CINCINNATI (FOX19) - After months of orders, curfews, and cases, Ohio is only a few weeks away from the expected date for its first rounds of COVID-19 vaccines. But without the help from Jarelle Marshall and countless others, the vaccine could have come much later.
Marshall wanted to do something to help people. So, back in August, he participated in a clinical trial and became the first person in Cincinnati to get the COVID-19 vaccine.
He got the idea to participate in the trial after some of his friends asked if he would get a vaccine.
“I was like, ‘I have no clue, can you send me some information,’” Marshall recalls. “So, I called a buddy of mine, who is a doctor, and he advised me ‘hey, I know you’re pretty healthy and you’re low risk. African Americans are disproportionately affected, I think it will be a good idea for you to do it.’”
“I was super nervous because I had never even gotten a flu shot before,” Marshall says. “So, I just didn’t know what to expect.”
Preparing for the vaccine was nerve-racking, he explained.
“So, they bring you in, they have probably a 30-page document, a lady read every page of it to me, asked me if I had questions, stopped, just made sure I felt comfortable being able to opt-out, what my options were,” Marshall says.
He got the first dose of the Moderna vaccine in his right arm at the end of August. Four weeks later he received the second round of the vaccine.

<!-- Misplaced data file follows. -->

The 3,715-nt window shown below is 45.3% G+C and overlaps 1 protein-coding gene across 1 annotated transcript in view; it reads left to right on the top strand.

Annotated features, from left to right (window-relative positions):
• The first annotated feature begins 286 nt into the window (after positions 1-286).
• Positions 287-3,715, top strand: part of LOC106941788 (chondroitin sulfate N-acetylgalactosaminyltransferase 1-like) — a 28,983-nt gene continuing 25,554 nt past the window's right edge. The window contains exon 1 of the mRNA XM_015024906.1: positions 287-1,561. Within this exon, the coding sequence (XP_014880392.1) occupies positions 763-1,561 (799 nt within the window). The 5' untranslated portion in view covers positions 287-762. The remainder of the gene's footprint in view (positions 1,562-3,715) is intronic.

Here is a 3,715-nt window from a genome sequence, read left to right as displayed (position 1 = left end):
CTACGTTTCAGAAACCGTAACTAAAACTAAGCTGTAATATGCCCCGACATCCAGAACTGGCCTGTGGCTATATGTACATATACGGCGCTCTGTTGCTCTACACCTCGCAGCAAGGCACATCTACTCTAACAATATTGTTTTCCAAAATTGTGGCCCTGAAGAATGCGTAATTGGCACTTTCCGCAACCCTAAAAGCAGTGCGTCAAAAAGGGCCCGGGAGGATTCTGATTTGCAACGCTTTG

In the days following the vaccines, Marshall said it was scary. He had a few days with his temperature near 100 degrees.
“It made me nervous because every time you take an IV injection, they ask you to document every day what’s your temperature,” Marshall explains. “So, I had a couple degree high 99 temperature which gave me a little scare. So. I just took my temperature every hour until it came back down.”
Ever since though, Marshall said he has felt fine and is COVID-19 free.
“I think the biggest thing for me is that I just want people to talk to people who have gotten it or have the ability to talk to someone who’s gotten the trial to see what their experience was like because in the past there have been instances, especially in the African American community where there has been some distrust,” Marshall said.
Marshall received a Humanitarian Award from the University of Cincinnati for volunteering to go through the vaccine trial.
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